Literary Review

Reimagining The Beatles

magic_circles_beatlesMagic Circles: The Beatles in Dream and History
by Devin McKinney (Harvard University Press, 2004)

What do toilets, holes, mutation, meat and Yellow Submarines have in common? In the mind of Devin McKinney, these are the overarching themes of The Beatles' journey, both performed and recorded, from Liverpool to Hamburg to Liverpool to America to Japan to the Philippines to America and back to England. And what's truly extraordinary is, he makes an excellent case. Read more »

All Things Must Pass

the_leopardThe Leopard by Giuseppe Tomasi di Lampedusa (Pantheon Books)

Rejected as being unpublishable, The Leopard, a short book written from a perspective of privilege concerning a time of change, seemed destined to be lost with the death of its author in 1957, at the age of sixty. Giuseppe Tomasi di Lampedusa, an urbane Sicilian, a prince with a palace in Palermo, lived in Paris and London, but always maintained a strong love and association for the island of his birth. Read more »

Pop Art Goes Bang!

valerie_solonas_scumFame as an afterthought to madness. Valerie Solanas 1936-1988.

Once upon a time, and not so very long ago, things took slower turns and more leisurely dives. Fame was usually a gradually developing state of grace or disgrace. Celebrity consisting largely of being noticed and the need for that desire to be fulfilled. It was about doing something worthy of note. It now consists of of shameless bravado. The right dress, the wrong drug or sex tape. Feeble-minded efforts at being seen or commented upon. Blame Madonna or the Spice Girls, Michael Jackson or Britney Spears. Or simply blame fame. Read more »

That Always Fatal Waltz with Time

diana_athillSomewhere Towards the End
by Diana Athill (Granta)

Age is not a popular topic in literature. When young, it seems too distant, once old it looms too near, so it is sparingly used, the full picture being perceived as too grim and too painful for prolonged attention. There is also the distinct likelihood that being caught up in the process, one is rendered incapable of annotating the experience. Read more »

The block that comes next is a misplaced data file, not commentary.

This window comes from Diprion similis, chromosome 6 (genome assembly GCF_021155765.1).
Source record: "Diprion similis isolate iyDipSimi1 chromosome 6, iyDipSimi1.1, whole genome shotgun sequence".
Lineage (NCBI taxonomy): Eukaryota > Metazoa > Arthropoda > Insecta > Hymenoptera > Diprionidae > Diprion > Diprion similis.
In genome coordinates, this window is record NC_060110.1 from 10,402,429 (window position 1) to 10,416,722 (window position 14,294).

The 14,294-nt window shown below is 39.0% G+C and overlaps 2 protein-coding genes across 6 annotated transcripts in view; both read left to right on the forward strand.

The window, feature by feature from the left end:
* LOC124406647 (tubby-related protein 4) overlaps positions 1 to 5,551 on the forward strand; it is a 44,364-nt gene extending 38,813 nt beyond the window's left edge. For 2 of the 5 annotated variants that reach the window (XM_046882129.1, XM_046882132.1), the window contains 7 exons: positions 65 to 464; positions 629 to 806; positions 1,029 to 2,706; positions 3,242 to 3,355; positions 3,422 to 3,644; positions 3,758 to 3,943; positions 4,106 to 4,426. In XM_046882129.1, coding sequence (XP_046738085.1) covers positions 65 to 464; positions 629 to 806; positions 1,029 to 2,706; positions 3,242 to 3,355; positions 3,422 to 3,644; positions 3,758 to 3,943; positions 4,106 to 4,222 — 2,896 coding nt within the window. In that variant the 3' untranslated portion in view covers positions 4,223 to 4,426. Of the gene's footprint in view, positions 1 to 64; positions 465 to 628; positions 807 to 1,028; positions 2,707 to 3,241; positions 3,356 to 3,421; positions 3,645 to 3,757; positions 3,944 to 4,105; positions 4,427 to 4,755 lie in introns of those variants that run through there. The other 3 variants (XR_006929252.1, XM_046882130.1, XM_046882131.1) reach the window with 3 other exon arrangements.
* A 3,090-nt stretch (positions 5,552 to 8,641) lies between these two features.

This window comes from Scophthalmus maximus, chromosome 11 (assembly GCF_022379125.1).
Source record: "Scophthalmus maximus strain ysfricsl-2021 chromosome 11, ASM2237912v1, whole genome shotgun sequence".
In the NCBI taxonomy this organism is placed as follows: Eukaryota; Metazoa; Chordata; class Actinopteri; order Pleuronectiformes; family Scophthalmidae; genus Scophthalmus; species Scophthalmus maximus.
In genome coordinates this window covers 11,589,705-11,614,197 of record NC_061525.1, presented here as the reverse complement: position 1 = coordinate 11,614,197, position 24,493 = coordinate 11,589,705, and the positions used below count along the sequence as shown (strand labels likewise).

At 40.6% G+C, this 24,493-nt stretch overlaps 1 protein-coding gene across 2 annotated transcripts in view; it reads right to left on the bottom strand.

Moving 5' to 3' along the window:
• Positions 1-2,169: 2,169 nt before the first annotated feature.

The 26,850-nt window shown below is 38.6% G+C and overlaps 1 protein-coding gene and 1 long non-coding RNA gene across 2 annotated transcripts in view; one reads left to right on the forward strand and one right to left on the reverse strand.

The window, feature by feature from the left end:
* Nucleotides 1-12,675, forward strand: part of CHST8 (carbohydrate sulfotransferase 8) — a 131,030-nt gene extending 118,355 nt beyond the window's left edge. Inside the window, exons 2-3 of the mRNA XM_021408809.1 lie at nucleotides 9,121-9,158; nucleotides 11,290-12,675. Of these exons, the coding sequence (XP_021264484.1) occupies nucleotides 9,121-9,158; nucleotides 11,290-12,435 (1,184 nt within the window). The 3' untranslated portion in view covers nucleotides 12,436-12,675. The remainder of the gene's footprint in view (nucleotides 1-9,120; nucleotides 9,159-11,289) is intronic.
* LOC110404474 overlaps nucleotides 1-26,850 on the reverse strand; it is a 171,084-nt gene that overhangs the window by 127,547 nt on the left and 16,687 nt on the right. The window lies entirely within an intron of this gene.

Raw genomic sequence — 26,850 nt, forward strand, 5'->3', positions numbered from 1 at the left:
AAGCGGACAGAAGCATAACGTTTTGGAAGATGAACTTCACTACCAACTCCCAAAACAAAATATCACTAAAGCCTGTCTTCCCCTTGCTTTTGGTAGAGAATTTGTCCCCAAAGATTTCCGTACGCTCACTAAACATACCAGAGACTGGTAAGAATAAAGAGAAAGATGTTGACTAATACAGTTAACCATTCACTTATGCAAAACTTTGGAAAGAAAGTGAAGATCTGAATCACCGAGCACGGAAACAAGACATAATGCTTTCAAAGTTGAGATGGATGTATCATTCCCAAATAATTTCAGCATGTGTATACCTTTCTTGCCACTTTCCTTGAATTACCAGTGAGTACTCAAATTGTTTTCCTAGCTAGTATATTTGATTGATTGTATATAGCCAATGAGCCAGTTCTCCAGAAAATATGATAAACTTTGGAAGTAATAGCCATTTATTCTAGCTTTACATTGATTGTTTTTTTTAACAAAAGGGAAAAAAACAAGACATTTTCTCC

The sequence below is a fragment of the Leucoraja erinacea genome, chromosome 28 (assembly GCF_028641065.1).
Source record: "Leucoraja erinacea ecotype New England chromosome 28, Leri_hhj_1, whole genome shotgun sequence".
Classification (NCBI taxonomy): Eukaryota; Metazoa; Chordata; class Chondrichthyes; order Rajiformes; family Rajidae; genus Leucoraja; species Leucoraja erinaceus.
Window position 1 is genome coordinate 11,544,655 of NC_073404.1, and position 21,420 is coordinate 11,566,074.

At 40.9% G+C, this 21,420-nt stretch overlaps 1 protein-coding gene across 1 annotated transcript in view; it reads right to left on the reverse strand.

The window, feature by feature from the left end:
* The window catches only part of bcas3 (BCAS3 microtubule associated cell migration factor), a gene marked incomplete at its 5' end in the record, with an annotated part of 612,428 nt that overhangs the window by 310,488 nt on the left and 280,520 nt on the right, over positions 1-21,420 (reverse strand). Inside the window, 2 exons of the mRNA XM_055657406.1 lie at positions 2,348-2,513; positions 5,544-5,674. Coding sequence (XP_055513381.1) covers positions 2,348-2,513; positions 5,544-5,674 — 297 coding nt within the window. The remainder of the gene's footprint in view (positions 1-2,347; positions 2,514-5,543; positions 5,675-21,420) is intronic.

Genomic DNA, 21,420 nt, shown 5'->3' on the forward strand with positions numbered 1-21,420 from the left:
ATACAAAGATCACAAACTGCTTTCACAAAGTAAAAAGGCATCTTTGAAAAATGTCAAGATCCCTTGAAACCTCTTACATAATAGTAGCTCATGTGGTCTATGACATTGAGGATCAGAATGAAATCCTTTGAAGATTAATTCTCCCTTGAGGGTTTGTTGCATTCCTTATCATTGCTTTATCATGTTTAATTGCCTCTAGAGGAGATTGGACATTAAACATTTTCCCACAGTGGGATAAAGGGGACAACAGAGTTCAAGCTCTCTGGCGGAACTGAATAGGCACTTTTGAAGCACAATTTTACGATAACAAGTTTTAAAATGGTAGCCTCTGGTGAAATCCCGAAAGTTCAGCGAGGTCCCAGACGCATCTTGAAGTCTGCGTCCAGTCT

A Dose of Rock 'n' Roll


Nancy Lee Andrews  
A Dose of Rock 'n' Roll
(Dalton Watson Fine Books)

In 1969, Nancy Lee Andrews worked for the world renowned Ford Modeling Agency. "I was the tall, All-American dark girl, different from Penelope Tree, my contemporary, who was edgy." Andrews' entry into the music business soon followed. The Fillmore East had just opened in the East Village, featuring acts like The Association, Mad Dogs and Englishmen, Leon Russell, Freddy King, The Cream, Hendrix, and a close friend mentioned they could gain access to the club through the back door.

Read more »

Poet, Bum and Fool

joe_goulds_secretJoe Gould's Secret
by Joseph Mitchell (Vintage)

Some characters are a writer's once-in-a-lifetime gift. In Joseph Mitchell's case, his came in the bedraggled guise of Joe Gould, a Harvard-educated Bowery bum and panhandler. At times a likeable rogue, at others a Grade A pain in the ass, Gould was served well by the generous attention that Mitchell afforded him. Read more »

My Tolstoy Year

war_and_peaceTwenty-five hundred pages or so later, I sit at the end of the year dumbfounded as to how I'm supposed to concoct a best of 2007 list. I'm obsessed with the best of 1868 or of 1873 or 1855 -- or, should I say, of ever. And I'm not alone. By dint of Kismet, it seems I wasn't the only one having a Tolstoy year in 2007. Something about the soundbiting and youtubing of our collective sensibility sent others to the Count. This fall marked the publication of a massive, drum roll please, lauded, heralded, dissected and mightily worthy, translation of War and Peace by the indefatigable husband and wife team of Richard Pevear and Larissa Volokhonsky. Read more »

50 Years On the Road!

on_the_road.jpgDear Jack, 

Hey, man, 50 years, and On the Road is still going, still selling, still talking in your own special bebop prose to the young at heart. It's a classic. And you, of course, have long gone to the great beyond with Janis and Jimi and Elvis, and all the other cool lost souls of excess; too much talent, too little control.

Life is so filled with ironies. It took you years to sell that book that has now sold in the millions. Publishers kept turning up their collective noses. The draft you completed in 1951 didn't come out until the fall of '57. Read more »